Recent WikiLeaks revelations exposed the hypocrisy exercised by Arabs when it comes to the words they verbalize in public or in Arabic as opposed to what they say in private or in English.
WikiLeaks has shown the Saudis to side with Israel against Iran and its nuclear ambitions by making it known that Israel is not the only concerned nation, anxious about Iranian President Mahmoud Ahmadinejad’s aspirations. These unearthed publications revealed a truth, long claimed by leaders of the Jewish state, that Iran poses a threat to the rest of the world, including its Muslim neighbors. It cannot be refuted now. The bully from the Persian Gulf is not only an Israeli concern. Dealing with it forcefully is the masked wish of most Arab leaders as they have secretly pleaded with the U.S. to take aggressive action against Iran.
Most recently, WikiLeaks has confirmed the covert cooperation between the PA’s and the Israeli security forces. The June 13, 2007, memo from the U.S. Embassy in Tel Aviv has made clear that during the civil war in Gaza that ended with the Hamas takeover, the Israeli security service was provided with all the intelligence that Abbas’ internal security agency collected on Hamas. The Fatah security forces sided with Israel against their Hamas brothers.
Hamas has long complained about Fatah’s cooperation with the “reviled Israeli Security Agency”. As it goes, most of the world’s Muslims view any collaboration between Arabs and Israelis as indistinguishable from the titanic crime of blasphemy. Prior to the WikiLeaks revelations, Fatah, in its efforts to save its authenticity, denied it had cooperated with the Jews; the PA believed they could get away with a bald-faced disclaimer, since there was no clear proof. There is one now, and Abbas must find a way to recover from this “horrific setback.”
There are two dichotomous options available to the PA president. He may keep denying that his forces have collaborated with the Israelis, or he can say, “Yes, we have done it; we still do it; we will keep on doing it.”
Let’s look at the consequences of each side of this troubled coin.
Denial in the face of cool and hard evidence may convince those who want to believe the lie. Years of brainwashing, teaching Jew-hatred in schools, rubbing out Jewish history and Jews’ connection to the land of Israel, persistent Nazi-style anti-Semitism — all have contributed to a deep-rooted mindset. This way of thinking, this paradigm, marks anyone who collaborates openly with the Jews — regardless of the merits or the benefits of such joint effort — as a traitor, a scum of the earth, a dreg of humanity. Those who want to believe the denial will use their cemented prejudice as a source of counter-evidence. They will accept the PA word as a final cut. No argument and no proof will change their mind.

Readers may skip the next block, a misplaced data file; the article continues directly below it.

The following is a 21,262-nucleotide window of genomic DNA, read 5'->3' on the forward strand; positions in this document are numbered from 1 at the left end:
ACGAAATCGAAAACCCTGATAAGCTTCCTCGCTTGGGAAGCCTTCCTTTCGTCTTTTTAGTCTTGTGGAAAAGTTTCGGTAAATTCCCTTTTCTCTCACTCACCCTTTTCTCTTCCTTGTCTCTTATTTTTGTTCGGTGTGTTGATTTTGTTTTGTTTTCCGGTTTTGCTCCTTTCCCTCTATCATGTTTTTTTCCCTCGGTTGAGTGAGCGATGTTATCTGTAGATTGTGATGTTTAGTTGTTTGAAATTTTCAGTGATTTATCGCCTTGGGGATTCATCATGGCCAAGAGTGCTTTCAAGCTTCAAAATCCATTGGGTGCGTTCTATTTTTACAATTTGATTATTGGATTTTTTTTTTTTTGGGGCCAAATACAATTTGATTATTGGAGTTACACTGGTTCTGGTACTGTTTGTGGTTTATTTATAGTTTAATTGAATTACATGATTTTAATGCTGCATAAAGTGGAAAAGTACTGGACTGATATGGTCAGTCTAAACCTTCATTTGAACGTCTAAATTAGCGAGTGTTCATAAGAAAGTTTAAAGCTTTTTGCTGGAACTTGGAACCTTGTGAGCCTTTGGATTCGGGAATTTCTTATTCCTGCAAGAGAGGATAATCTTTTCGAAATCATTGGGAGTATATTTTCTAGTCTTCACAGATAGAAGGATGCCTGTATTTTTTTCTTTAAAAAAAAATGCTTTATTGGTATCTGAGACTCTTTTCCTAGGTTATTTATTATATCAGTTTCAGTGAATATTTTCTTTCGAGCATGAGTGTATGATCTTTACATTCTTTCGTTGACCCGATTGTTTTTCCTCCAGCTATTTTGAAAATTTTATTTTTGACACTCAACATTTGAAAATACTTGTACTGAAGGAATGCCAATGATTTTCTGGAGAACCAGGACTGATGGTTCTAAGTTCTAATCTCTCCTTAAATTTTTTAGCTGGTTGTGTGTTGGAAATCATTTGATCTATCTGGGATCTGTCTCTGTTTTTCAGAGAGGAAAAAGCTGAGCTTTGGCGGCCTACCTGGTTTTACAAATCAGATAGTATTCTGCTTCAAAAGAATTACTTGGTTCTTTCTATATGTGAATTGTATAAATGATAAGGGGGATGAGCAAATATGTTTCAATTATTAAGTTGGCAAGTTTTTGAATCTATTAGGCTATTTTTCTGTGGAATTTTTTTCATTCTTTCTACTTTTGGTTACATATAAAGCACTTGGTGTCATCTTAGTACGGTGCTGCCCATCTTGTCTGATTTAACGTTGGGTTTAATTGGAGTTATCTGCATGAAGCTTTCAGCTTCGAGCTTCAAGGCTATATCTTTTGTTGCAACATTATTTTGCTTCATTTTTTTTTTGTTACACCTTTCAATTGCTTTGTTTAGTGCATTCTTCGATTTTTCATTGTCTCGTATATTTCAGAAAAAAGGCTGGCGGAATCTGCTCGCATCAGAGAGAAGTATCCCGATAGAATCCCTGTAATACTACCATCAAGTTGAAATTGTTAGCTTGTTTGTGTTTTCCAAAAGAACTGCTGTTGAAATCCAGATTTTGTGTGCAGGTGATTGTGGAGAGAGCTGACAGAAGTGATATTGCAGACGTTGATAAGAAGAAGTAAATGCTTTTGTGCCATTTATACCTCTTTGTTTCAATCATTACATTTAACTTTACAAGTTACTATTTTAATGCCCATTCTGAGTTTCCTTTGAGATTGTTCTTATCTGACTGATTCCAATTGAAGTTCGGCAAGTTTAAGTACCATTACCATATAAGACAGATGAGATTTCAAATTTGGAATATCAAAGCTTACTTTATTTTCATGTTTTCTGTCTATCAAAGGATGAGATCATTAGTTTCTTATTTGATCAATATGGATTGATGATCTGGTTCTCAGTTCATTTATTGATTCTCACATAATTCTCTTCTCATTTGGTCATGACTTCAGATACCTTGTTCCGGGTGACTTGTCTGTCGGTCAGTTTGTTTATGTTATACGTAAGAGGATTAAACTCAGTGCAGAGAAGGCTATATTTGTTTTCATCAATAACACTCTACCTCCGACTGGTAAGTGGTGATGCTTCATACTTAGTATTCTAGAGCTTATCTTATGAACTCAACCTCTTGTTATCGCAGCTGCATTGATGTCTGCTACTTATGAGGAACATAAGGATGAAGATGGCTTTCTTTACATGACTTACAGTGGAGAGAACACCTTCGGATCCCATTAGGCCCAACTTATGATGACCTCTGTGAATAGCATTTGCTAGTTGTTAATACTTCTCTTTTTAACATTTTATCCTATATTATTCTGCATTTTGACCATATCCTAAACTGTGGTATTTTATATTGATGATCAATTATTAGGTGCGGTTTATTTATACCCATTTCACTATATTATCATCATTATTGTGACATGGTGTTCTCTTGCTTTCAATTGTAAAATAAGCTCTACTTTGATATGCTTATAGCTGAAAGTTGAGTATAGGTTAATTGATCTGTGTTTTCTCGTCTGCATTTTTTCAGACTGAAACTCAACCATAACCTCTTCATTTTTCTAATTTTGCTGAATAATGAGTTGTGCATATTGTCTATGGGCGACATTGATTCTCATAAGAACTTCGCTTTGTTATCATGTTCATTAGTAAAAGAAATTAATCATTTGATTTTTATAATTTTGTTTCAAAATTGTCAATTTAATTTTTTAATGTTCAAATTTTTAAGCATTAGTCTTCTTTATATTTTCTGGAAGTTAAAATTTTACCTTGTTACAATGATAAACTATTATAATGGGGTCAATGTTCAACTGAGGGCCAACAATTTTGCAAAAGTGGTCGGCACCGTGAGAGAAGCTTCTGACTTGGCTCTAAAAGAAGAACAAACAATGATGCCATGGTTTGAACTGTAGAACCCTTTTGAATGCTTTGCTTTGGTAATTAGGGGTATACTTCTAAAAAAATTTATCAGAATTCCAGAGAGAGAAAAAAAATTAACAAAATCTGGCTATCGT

On the other hand, there are skeptics (including opposition forces), even within the Palestinians. They include Hamas members, open-minded folks, and some “experienced” individuals within the Palestinian Arab masses who do not trust the PA. These groups pose a risk to Abbas and his colleagues. Their numbers may grow, leading to dwindling popular support — not a safe outcome for the deniers.
The second option available to the PA is admitting to the truth: “Yes we have collaborated with Israel. It was our best option when trying to protect the life and livelihood of our citizens from Hamas terror. It was the right move when trying to steer clear of constant war, destruction and never-ending Jihad. We want to live in peace and security, grow our economy, improve our standard of living. And if collaboration with Israel facilitates and promotes this cause, so be it.”
But, wait a minute…
Arab leaders who attempted this paradigm shift paid with their lives. King Abdullah (the present king’s great grandfather) of Jordan and Anwar Sadat are best historical proofs that the risk they had taken was deadly. And unfortunately, Abbas would face the same outcome should he dare walking in Anwar Sadat’s shoes.
The PA may not be able to admit to collaborating with Israel against Hamas, even in the face of hard evidence. They may not be able to stand up and declare in Arabic, in public, “yes, we have done so.” They may not be able to reverse years of brainwashing. They may fail the truth test.
And if they do fail the test, it will constitute one more proof that true peace in the Middle East is an impossible dream, a mirage. If Arab leaders are unable to bridge over and bulldoze the hate-chasm that they have cultivated for the past one-hundred years, then any peace agreement between Israel and the Palestinians may have little chance of being realized today. If they fail the test, but nonetheless, a peace miracle comes to pass in spite and against all odds, it may certainly never subsist beyond the next inevitable Palestinian regime change.
I wonder. Will the Palestinians fail the truth test? Or will WikiLeaks bring about a paradigm shift in the Middle East?